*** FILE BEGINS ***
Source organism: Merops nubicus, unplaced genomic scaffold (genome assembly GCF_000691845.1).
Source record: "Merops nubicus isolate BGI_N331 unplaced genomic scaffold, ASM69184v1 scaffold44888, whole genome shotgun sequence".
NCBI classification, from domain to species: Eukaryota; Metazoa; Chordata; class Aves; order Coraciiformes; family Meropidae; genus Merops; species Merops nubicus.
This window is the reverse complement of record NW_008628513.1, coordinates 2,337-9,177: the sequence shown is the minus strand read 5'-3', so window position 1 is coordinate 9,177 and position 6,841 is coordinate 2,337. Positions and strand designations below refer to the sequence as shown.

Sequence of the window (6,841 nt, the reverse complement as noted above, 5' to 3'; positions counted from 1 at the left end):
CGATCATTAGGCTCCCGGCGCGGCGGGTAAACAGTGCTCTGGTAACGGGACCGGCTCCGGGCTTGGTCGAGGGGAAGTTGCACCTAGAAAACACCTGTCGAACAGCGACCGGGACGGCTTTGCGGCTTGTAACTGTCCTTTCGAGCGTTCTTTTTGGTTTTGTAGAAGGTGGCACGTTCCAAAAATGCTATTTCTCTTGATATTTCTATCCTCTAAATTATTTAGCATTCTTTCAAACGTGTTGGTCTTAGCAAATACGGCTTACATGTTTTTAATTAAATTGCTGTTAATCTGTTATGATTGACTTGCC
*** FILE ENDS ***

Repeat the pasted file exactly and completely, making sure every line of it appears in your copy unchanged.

Source organism: Merops nubicus, unplaced genomic scaffold (genome assembly GCF_000691845.1).
Source record: "Merops nubicus isolate BGI_N331 unplaced genomic scaffold, ASM69184v1 scaffold44888, whole genome shotgun sequence".
NCBI classification, from domain to species: Eukaryota; Metazoa; Chordata; class Aves; order Coraciiformes; family Meropidae; genus Merops; species Merops nubicus.
This window is the reverse complement of record NW_008628513.1, coordinates 2,337-9,177: the sequence shown is the minus strand read 5'-3', so window position 1 is coordinate 9,177 and position 6,841 is coordinate 2,337. Positions and strand designations below refer to the sequence as shown.

Sequence of the window (6,841 nt, the reverse complement as noted above, 5' to 3'; positions counted from 1 at the left end):
CGATCATTAGGCTCCCGGCGCGGCGGGTAAACAGTGCTCTGGTAACGGGACCGGCTCCGGGCTTGGTCGAGGGGAAGTTGCACCTAGAAAACACCTGTCGAACAGCGACCGGGACGGCTTTGCGGCTTGTAACTGTCCTTTCGAGCGTTCTTTTTGGTTTTGTAGAAGGTGGCACGTTCCAAAAATGCTATTTCTCTTGATATTTCTATCCTCTAAATTATTTAGCATTCTTTCAAACGTGTTGGTCTTAGCAAATACGGCTTACATGTTTTTAATTAAATTGCTGTTAATCTGTTATGATTGACTTGCC